Riding the Metro, one guy is holding his credit card out at arm’s length and loudly reading off the number by phone to a sales clerk. He’s either buying a credenza or a pizza, I missed that part. Another shall we say portly gentleman with an iPod is way too into what I guess is Blues Traveler. Bobbing head, biting lower lip, eyes closed. He sort of looks like the Blues Traveler guy. A family of four tries to squeeze in, but what, with all those bags it’s not happening and the mother is hacked. Oh she is pissed. It’s my hunch she predicted this outcome only moments earlier to a non-listening husband/father. The bespectacled kids in jeans shorts are eating Doritos. I didn’t know people still ate those.

Trying to put myself into this story, I’m shocked when someone recognizes me and says hello. It’s J. from the Archive Center. My anonymous Everyman bubble bursts. That makes me the guy who has conversations about work − going great; happy to be here; lots to do; no, I didn’t hear what Gallaghan said to Betzer − on the way home from it.

J. looks 20 years older than when I first saw him. I don’t mean that as a turn of phrase. They have you watch a video the first time you use the Archive Center. Makes sense. It explains how to request documents and make copies and what the archivists do and how they help and so on. “We like to think of ourselves as partners in the research process.” It’s the rules of the road, not too different from any first-day-on-the-job video.

Here’s what’s weird though: they haven’t updated this thing for some time, I’m thinking, well, maybe twenty years. And it’s all the same people still there. So I watch twenty-years-younger staffers on the intro tape, then turn to the door and walk on in to see, as if super-time-lapsed filming, the same twenty-years-older staffers standing right there. If I might offer an observation: they look older. As J. now does.

We’ve got a few stops still and he’s generously making small talk. I’m game, walking that line between speaking quietly in public and just mumbling. But I think maybe I’m just mumbling. It’s a Wednesday and he notes the glut of appointments in the Archives today, which is surprising since they have short hours on Wednesdays, 10 to 2. “Soon as you get going, you’ve gotta shut it down!” I venture that people sign up for that day on purpose, which, sure, strikes J. as counter-intuitive. But my theory: sometimes it’s boring in there, so if you sign up for Wednesday you can bury your nose in the documents and then blame the Center for having to leave early, muttering dam darn darn when all the while you’re probably daydreaming about possible Gallaghan-Betzer tension.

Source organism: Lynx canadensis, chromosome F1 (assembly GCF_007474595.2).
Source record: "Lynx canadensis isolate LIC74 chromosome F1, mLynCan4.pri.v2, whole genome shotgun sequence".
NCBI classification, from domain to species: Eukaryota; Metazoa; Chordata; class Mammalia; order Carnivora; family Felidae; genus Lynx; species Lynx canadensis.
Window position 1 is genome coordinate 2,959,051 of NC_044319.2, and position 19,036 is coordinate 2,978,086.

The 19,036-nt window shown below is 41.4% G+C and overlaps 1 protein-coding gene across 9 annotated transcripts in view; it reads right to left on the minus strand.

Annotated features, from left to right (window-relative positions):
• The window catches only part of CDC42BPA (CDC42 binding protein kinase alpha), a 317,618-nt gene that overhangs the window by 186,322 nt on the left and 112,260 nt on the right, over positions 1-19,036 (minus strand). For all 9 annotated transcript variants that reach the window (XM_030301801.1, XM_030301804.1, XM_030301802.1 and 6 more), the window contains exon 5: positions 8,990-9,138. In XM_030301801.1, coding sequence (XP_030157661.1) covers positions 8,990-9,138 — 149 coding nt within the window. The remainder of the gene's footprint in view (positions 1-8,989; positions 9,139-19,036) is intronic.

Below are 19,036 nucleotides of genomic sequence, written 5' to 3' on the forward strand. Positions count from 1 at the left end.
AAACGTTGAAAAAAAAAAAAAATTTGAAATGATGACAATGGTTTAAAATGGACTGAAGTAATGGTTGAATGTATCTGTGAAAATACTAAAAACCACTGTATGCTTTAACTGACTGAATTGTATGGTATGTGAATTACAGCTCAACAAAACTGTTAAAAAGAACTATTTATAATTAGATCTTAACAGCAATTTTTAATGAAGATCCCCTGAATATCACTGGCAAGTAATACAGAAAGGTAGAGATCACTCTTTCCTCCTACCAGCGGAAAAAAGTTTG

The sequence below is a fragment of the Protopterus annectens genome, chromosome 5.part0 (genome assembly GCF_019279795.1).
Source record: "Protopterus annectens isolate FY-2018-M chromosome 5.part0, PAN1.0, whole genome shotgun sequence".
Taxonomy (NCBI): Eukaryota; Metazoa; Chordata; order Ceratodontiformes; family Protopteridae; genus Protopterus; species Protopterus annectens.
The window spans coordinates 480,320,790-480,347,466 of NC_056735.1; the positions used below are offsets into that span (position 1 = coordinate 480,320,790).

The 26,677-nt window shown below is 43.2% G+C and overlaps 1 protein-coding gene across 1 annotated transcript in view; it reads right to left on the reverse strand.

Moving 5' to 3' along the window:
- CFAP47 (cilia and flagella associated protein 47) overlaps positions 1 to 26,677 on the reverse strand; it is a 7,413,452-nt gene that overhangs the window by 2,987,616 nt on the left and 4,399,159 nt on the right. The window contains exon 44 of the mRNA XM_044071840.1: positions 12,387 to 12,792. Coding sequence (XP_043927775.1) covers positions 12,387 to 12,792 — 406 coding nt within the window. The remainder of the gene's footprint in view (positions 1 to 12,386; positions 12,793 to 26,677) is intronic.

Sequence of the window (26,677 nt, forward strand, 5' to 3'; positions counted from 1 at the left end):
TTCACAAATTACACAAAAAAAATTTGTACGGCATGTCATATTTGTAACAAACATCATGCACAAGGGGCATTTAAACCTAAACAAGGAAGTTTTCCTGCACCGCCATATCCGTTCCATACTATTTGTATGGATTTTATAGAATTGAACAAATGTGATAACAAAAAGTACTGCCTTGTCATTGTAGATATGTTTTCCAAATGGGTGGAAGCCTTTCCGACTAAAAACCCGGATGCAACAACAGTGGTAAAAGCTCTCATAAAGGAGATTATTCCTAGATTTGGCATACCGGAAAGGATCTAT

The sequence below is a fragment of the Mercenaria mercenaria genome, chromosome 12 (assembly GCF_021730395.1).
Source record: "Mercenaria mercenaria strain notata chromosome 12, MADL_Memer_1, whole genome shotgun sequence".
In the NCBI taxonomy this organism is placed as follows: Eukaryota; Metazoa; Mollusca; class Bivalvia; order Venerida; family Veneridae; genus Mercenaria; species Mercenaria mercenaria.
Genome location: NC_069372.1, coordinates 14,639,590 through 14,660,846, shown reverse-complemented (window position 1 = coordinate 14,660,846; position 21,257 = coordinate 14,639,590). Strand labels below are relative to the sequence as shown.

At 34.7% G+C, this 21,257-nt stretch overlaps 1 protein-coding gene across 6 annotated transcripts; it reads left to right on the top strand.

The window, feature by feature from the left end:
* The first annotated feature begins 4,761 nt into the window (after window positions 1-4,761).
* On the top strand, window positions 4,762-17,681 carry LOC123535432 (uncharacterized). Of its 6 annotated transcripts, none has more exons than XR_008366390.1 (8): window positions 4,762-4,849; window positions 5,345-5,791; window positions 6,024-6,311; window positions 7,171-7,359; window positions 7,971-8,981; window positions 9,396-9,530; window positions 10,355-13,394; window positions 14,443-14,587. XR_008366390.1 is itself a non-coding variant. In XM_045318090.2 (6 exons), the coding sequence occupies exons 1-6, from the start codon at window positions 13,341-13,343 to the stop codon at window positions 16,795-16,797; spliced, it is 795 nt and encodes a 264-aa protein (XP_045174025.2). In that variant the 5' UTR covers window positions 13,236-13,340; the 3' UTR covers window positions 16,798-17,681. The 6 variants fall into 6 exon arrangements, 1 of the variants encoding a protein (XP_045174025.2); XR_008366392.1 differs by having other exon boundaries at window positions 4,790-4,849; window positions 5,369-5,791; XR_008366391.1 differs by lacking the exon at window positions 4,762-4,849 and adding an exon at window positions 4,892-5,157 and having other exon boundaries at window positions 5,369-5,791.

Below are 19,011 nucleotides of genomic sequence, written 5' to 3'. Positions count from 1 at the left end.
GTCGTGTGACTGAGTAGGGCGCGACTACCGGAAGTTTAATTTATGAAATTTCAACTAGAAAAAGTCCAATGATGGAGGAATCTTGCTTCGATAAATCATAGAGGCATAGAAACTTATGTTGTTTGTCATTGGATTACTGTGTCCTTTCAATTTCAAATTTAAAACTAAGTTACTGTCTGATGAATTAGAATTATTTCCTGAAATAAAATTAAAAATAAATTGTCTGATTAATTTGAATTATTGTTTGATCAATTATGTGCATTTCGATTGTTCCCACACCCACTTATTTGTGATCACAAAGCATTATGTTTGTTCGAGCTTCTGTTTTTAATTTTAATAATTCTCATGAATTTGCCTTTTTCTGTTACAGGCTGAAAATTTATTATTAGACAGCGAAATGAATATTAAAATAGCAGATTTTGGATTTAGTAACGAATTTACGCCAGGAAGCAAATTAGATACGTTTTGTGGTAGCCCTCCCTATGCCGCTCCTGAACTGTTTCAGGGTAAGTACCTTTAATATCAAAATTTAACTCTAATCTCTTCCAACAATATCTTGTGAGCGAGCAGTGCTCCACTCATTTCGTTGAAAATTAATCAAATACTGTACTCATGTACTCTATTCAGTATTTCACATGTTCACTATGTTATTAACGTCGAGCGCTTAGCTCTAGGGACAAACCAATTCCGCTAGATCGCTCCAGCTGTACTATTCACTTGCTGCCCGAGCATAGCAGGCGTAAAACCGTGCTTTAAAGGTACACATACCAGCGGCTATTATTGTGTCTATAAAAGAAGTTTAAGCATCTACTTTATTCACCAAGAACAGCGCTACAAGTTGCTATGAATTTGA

I have to say, this isn’t the case with me, which I don’t know if that’s fortunate or unfortunate; I’m actually pretty anxious that I don’t have enough time to work through the collections in the time I have. But I’ve been there, I’ve been three hours into a day in a Special Collections library deciphering horrible 19th century handwriting and bored beyond belief (I’m looking at you Library of Congress), wondering what the hell I’m doing there and why I didn’t ever send in that crackerjack Simpsons script back in the mid-90s when I had the chance to carve out a different career.

Curious then as I’m talking to J., because I can’t help but daydream about the intro video while we’re sitting there. Trying to look like I’m paying attention, instead I’m squinting to square this guy with his twenty-years-younger version. My problem is that I can’t figure out if it’s exactly what I’d expect at a museum or the opposite, the time lapse I mean. Because come on, they should have a finely tuned sense of time’s passage, spending their days documenting it.

This is a government institution, so first I’m thinking (daydreaming − we’re still on the train here) they have budget problems and can’t afford a new video. I asked someone about this and they said, not too worriedly, oh, maybe we should convert it to DVD. But if they ever get some funding, please, please don’t just copy it over to DVD and consider that an update, is what I’m thinking. You really need to re-shoot the whole thing. I’m no filmmaker, but I’ve seen loads of DVD bonus features so I think I have pretty good grasp on how it goes. Mostly, you’ll need better lighting. Always with the lighting. China balls? China lights, right? China something. Yes, the footage they currently have of Charlie Chaplin and his kids on his front sidewalk is fetching, but maybe our net-savvy society is pretty familiar with old video footage.

There’s other stuff too, that’s why I can’t settle this ‘exactly what I’d expect at a museum or the opposite’ thing. Like, behind the scenes down on LL (Don’t Call It A Comeback) the halls are lined with framed posters from old exhibits − the Bicentennial, Sound in the 19th Century!, Endangered Species − and they’re all askew. Askew art! It’s not right. It just is not right. Aren’t they the paragons not only of a finely tuned sense of time’s passage but of perfectly level paintings out there in the public part of the museums? Maybe more over at the Art museum, but still, this digs at me every day.

It’s not like I can go in and straighten them each time I walk by. I think the public demands perpendicularity and I think we insiders should too. At the end of the hall of old framed posters, for no discernible reason, there’s this Qantas Airlines poster in the mix, with a Koala bear in sunglasses sitting on one of those movie director’s chairs. Maybe he’s re-shooting the intro video. Maybe the new version will have a scene about the time this guy Betzer ordered three boxes of Thin Mints but then only paid for two.